The difference between intelligence and IQ is that intelligence is the real, underlying psychological function, whereas IQ is a score achieved in a test – a score which is intended to compare and measure intelligence but which is an indirect, only partly-precise and only partly-valid measure of intelligence. The IQ test is clearly a sound measure of intelligence – because IQ scores correlate with other measures of cognitive problem solving ability and thus brain functioning – but it is imperfect, meaning other factors than intelligence can impact the score. In much the same way, a bathroom scales measures weight – its results correlate with other measures of weight – but some scales are better than others and no scales is perfect.
Therefore, we can think of a qualitative, subjective understanding of the phenomenon of real intelligence as an irreducible entity – not understood in terms of other things nor only in terms of what it does, but in terms of itself as a real thing which we can detect and measure only indirectly. And we can then conceptualize IQ as the practical, simplified, publicly-shareable way of conceptualizing and investigating intelligence.
IQ can be, and usually is, researched in a ‘theory-free’ fashion, with operational definitions based on proxy description, measurement by comparison, and correlation – indeed intelligence is sometimes asserted to be nothing-more than a mathematical-derivation from IQ scores.
But we would emphasize that to understand intelligence requires understanding that sometimes a person may be of high intelligence and not have a similarly high IQ score (in other words, their IQ score is under-estimating their intelligence) – and that this may be the case no matter how validly, how often and how carefully the IQ is measured and calculated. And another person may have high IQ scores, measured in the best ways and by the best methods, yet not be of similarly high intelligence (in other words, their IQ score is over-estimating their intelligence).
Highly intelligent people who do not score as highly on IQ tests are easy to understand – because anything which reduces test performance could lead to this outcome: illness, pain, impaired consciousness and impaired concentration from sleepiness, drugs, drug-withdrawal, mental illness ... there are multiple causes, and some are chronic (long-lasting, perhaps life-long).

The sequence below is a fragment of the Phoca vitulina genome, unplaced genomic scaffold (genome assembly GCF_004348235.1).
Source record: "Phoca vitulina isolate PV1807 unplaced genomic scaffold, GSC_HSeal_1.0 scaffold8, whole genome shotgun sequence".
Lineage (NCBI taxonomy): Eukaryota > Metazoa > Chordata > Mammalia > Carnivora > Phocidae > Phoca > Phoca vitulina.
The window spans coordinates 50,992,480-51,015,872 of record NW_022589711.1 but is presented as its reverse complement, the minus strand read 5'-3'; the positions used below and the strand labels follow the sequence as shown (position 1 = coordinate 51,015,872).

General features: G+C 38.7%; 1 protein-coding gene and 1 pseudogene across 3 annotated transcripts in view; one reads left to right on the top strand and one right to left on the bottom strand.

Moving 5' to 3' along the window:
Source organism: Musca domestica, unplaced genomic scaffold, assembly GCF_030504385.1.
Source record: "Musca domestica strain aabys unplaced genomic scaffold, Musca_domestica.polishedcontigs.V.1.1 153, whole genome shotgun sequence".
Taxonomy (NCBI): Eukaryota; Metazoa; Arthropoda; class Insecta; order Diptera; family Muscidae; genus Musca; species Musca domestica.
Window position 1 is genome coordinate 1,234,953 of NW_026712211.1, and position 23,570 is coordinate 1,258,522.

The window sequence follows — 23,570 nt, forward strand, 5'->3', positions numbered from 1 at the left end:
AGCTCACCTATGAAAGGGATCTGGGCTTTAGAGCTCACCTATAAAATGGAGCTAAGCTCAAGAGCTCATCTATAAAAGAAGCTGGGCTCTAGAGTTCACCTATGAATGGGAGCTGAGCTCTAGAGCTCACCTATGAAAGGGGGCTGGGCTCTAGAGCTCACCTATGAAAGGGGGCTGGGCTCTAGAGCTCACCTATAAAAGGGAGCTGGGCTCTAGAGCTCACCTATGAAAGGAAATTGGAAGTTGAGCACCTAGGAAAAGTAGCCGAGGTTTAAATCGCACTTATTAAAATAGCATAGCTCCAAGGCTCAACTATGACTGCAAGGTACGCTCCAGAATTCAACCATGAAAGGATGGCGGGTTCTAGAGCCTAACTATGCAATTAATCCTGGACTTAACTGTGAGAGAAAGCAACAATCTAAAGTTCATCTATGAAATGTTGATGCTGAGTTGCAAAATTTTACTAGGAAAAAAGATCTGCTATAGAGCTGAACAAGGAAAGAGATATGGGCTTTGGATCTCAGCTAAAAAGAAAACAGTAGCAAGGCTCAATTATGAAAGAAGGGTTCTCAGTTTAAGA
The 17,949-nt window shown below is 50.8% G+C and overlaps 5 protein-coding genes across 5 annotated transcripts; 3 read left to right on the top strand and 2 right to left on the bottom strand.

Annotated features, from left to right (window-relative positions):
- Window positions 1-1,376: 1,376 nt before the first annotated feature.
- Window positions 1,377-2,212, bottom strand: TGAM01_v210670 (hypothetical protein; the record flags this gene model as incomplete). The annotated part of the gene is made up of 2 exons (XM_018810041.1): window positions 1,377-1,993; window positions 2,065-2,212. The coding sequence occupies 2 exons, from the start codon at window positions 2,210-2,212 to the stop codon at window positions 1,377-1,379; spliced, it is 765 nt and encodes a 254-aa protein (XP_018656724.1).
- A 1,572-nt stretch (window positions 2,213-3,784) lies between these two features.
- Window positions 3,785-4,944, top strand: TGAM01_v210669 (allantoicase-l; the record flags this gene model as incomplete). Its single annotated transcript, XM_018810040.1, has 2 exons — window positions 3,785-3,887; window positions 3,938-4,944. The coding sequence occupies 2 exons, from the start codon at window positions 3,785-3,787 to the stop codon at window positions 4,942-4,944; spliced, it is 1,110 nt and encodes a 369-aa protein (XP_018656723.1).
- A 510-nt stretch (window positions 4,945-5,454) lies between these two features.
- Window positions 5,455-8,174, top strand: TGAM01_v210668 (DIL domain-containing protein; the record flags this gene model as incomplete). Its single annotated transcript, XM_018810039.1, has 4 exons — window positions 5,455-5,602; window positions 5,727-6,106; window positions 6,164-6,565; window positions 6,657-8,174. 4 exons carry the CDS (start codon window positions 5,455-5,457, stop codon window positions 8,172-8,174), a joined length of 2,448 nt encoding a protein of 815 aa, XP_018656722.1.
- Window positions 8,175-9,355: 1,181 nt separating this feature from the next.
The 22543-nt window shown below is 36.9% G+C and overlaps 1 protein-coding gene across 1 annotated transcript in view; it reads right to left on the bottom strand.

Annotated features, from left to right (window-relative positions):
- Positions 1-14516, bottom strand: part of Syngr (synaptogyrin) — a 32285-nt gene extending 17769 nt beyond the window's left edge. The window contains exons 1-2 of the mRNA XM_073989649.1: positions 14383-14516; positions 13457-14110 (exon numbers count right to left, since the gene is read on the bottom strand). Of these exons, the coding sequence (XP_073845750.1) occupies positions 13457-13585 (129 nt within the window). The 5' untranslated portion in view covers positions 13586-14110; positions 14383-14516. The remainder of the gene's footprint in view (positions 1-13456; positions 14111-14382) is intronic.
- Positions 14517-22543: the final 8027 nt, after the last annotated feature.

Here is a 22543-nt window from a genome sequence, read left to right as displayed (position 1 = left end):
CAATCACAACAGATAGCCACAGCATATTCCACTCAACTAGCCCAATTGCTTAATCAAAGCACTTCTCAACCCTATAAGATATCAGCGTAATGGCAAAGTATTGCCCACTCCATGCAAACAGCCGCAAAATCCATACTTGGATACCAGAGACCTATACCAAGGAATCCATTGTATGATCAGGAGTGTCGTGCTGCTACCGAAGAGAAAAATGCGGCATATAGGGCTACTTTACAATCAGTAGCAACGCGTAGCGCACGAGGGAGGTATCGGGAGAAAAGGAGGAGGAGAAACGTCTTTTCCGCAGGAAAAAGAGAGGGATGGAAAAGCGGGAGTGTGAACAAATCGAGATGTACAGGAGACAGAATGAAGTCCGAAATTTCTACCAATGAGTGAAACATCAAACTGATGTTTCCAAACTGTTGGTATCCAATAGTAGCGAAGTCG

And people with high IQ scores who are not of similarly high intelligence to their scores are familiar to anyone who has attended a highly-selective college or educational programme or who are members of intellectually ‘elite’ professions; since they typically make-up a large proportion of participants. The ‘Flynn Effect,’ named after its discoverer New Zealand psychologist James Flynn, refers to the phenomenon of rising average IQ scores over the twentieth century in Western countries. The fact that this has taken place in a context of declining average real-intelligence means that the Flynn Effect can indeed be understood as evidence that IQ tests measure issues other than just intelligence, meaning they are imperfect.
(Plus, even the most reliable IQ test only has a reliability of about 0.9 when retesting the same person.)
One possible explanation for the Flynn Effect, proposed by Flynn himself, is that modern society – due to higher levels of education in the general population – makes us think in a more scientific way and this ability is partially a reflection of intelligence and partially of a separate ability that does not rely on intelligence. As such, IQ tests can be used to compare intelligence within a current population but they cannot be used as easily to make comparisons over time because they are examinations and people will tend to get better at them by practicing them and thinking in the way that permits optimum performance in them as society becomes more educated. So, up to a point, IQ scores may increase over time, despite the fact that intelligence is decreasing.
After (probably) six or eight generations of rising average IQ scores and falling real-general intelligence; there has been a progressive breakdown in the strength of correlation between intelligence measured in terms of IQ scores, and intelligence understood as a real underlying, brain functional phenomenon. Indeed, it seems likely that many or most people among modern high IQ scorers do not have similarly high real-intelligence. This would be expected to apply especially at highly-educationally-selective institutions where Endogenous personalities are substantially selected-out by the decades-long trend for an increasingly-high minimum-threshold of conscientiousness imposed by educational qualifications.
The correlation between IQ score and ‘g’ was probably much higher in the past (a century plus ago) than it is now – meaning that the distinction between IQ score and real, underlying intelligence is more important now than it used to be.